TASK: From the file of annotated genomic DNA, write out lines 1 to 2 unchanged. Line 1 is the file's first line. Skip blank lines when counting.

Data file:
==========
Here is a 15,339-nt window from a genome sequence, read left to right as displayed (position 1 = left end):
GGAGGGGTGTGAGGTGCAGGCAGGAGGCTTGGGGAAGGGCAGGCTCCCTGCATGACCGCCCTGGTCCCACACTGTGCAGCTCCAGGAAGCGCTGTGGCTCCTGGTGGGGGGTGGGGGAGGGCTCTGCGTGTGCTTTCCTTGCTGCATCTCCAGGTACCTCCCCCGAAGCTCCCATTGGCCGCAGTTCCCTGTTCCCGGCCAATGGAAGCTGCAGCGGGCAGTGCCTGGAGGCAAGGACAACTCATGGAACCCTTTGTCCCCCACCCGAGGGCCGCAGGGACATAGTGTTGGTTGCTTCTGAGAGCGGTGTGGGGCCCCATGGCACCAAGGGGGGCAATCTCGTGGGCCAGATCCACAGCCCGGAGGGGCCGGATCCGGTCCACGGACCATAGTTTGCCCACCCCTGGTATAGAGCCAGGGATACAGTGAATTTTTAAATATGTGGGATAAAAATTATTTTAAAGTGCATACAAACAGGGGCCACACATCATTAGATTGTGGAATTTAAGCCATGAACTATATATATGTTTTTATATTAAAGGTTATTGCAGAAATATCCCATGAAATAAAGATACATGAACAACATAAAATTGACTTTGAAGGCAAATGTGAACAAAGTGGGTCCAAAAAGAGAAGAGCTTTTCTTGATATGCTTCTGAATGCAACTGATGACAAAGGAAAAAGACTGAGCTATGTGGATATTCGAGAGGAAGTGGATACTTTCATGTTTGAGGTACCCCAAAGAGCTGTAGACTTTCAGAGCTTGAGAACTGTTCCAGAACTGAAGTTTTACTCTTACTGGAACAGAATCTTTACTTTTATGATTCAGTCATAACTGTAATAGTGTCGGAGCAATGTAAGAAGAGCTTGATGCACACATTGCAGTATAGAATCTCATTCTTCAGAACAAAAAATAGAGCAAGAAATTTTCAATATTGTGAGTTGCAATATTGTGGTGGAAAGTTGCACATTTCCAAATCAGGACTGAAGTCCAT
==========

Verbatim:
Here is a 15,339-nt window from a genome sequence, read left to right as displayed (position 1 = left end):
GGAGGGGTGTGAGGTGCAGGCAGGAGGCTTGGGGAAGGGCAGGCTCCCTGCATGACCGCCCTGGTCCCACACTGTGCAGCTCCAGGAAGCGCTGTGGCTCCTGGTGGGGGGTGGGGGAGGGCTCTGCGTGTGCTTTCCTTGCTGCATCTCCAGGTACCTCCCCCGAAGCTCCCATTGGCCGCAGTTCCCTGTTCCCGGCCAATGGAAGCTGCAGCGGGCAGTGCCTGGAGGCAAGGACAACTCATGGAACCCTTTGTCCCCCACCCGAGGGCCGCAGGGACATAGTGTTGGTTGCTTCTGAGAGCGGTGTGGGGCCCCATGGCACCAAGGGGGGCAATCTCGTGGGCCAGATCCACAGCCCGGAGGGGCCGGATCCGGTCCACGGACCATAGTTTGCCCACCCCTGGTATAGAGCCAGGGATACAGTGAATTTTTAAATATGTGGGATAAAAATTATTTTAAAGTGCATACAAACAGGGGCCACACATCATTAGATTGTGGAATTTAAGCCATGAACTATATATATGTTTTTATATTAAAGGTTATTGCAGAAATATCCCATGAAATAAAGATACATGAACAACATAAAATTGACTTTGAAGGCAAATGTGAACAAAGTGGGTCCAAAAAGAGAAGAGCTTTTCTTGATATGCTTCTGAATGCAACTGATGACAAAGGAAAAAGACTGAGCTATGTGGATATTCGAGAGGAAGTGGATACTTTCATGTTTGAGGTACCCCAAAGAGCTGTAGACTTTCAGAGCTTGAGAACTGTTCCAGAACTGAAGTTTTACTCTTACTGGAACAGAATCTTTACTTTTATGATTCAGTCATAACTGTAATAGTGTCGGAGCAATGTAAGAAGAGCTTGATGCACACATTGCAGTATAGAATCTCATTCTTCAGAACAAAAAATAGAGCAAGAAATTTTCAATATTGTGAGTTGCAATATTGTGGTGGAAAGTTGCACATTTCCAAATCAGGACTGAAGTCCAT